Selling Your Art Online: 5 Tips To Get Started

Selling Your Art Online: 5 Tips To Get Started

Photo by Ekaterina Bolovtsova from Pexels


Today, our lifestyle is busier and more hectic than ever. At the same time, the majority of the population worries about money or their financial stability. Given this situation, it is only normal to try and find ways to make money leveraging your art. And, undoubtedly, building a passive income stream is an important component of a financial strategy pointing towards long-term wealth and financial freedom. 

But if you have a passion or a hobby to which you are already dedicating time, effort, and resources, you might consider turning it into a profitable and enjoyable side hustle. So, if you love creating things with your hands, how can you start selling your creations and add to your household’s income? Here are five tips to keep in mind to kickstart your project.  

1. Be Clear on Your Niche

What niche you want to operate in? Whether it's clothing, accessories, decor, candles, or jewelry, it is important that you understand what range of products you’ll be selling and what your brand strategy will be like. 

Having more items to sell on your eCommerce site can help you multiply your sales. But increasing your range of items to sell too early or when you don’t have a solid customer base might lead to financial losses. Consider focusing on a capsule collection to start, and build your brand’s reputation from there.

    2. Understand Who Your Customers Are

    While selling your creations might be a side hustle at the moment, it can turn into a profitable income stream in the future—but not without the right strategy. To maximize your chances of building a profitable side hustle, start by creating a customer persona.

    A customer or buyer persona refers to the physical and emotional portrait of your ideal customer. Creating a customer persona can offer you valuable insights into what your ideal customer is, what they need, how to solve their problems, and how to communicate with them. Experts like Domonique Rodgers NC State suggest that crafting a customer persona goes beyond the basic demographics you know about. It has more to do with delving deeper into your customers, nuanced aspects of the market, and understanding their unique challenges. Selling your art online shouldn’t only be focused on getting your product to a ready buyer because that is only a part of the process.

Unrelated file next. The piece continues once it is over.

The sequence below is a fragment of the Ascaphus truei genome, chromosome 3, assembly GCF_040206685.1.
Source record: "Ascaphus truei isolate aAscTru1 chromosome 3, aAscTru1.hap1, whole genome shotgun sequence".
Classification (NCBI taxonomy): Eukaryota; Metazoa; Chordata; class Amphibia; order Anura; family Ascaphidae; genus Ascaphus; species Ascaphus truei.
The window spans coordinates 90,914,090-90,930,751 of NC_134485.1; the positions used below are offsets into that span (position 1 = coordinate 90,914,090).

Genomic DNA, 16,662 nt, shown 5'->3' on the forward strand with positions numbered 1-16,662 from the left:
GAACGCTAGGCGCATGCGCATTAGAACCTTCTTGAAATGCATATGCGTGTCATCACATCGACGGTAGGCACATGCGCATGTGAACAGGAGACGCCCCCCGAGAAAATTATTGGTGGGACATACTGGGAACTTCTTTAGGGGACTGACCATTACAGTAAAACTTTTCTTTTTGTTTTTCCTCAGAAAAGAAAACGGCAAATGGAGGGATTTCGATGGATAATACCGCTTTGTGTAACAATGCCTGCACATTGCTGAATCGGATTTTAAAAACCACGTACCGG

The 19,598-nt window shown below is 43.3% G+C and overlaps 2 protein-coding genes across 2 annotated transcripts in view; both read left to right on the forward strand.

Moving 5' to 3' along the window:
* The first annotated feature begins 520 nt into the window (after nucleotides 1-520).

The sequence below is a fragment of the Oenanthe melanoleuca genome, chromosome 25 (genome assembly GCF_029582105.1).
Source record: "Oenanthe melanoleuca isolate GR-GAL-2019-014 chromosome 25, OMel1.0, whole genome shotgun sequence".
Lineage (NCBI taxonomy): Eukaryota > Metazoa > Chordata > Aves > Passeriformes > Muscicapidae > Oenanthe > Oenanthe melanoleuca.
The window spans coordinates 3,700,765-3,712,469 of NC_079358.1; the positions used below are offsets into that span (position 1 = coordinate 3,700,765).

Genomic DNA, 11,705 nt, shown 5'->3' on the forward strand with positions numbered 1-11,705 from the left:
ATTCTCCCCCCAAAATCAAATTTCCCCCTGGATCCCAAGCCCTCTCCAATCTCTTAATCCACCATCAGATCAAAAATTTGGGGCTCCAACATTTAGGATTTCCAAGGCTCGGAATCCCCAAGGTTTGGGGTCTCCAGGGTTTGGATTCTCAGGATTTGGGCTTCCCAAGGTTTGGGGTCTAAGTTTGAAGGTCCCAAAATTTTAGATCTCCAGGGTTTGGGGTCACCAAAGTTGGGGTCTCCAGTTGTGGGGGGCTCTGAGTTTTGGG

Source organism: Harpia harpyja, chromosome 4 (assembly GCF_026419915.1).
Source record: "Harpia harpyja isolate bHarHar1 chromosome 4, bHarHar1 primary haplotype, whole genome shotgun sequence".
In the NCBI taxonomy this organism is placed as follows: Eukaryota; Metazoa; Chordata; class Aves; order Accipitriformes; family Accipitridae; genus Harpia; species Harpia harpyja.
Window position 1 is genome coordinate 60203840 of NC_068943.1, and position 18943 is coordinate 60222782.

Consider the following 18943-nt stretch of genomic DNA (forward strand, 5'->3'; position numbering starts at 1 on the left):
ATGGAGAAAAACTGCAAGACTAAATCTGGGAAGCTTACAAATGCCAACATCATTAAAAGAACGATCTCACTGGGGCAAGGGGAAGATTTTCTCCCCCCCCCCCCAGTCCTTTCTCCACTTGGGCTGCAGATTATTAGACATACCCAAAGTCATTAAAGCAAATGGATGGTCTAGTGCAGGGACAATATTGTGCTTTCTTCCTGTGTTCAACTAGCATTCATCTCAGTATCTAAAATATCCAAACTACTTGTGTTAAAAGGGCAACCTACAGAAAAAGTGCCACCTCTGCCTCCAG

3. Create a Professional eCommerce Website

    It is impossible to get started with an eCommerce side hustle without investing in a website first. Depending on your current skills, you might consider designing your own site or partnering with an expert designer. 

    Alternatively, you might consider opening an Etsy or Amazon shop. In any case, you will need to invest in software tools such as Nestify's eCommerce plan, a powerful laptop, and the right video and image editing tools.

    4. Continue Improving Your Skills

    Your skill levels and industry knowledge will make a difference in how successful your shop will be. Make sure to invest in business courses or online tutorials. And, don’t forget to experiment with your techniques to improve your skills and enlarge your range of products offered.

    5. Invest in Marketing

    While establishing a website and a product range are important steps for anyone looking to run a successful eCommerce business, designing a marketing plan for your eCommerce store is just as important. From writing the right product descriptions to using SEO best practices and creating engaging social media content, there is a lot you need to do to win over the competition.


    Andrea Smith 7th & Palm was created to support giving away more time and resources to help others. Giving back 1% of our time, 1% of our profits, and 1% of our products at a bare minimum to the local and global community, 7th & Palm remains committed to a 1/1/1 giving pledge. YOU can be a part of that by shopping small and voting with your dollar! All artwork, stationery and greeting cards, prints, and home goods are created by artist Andrea Smith.
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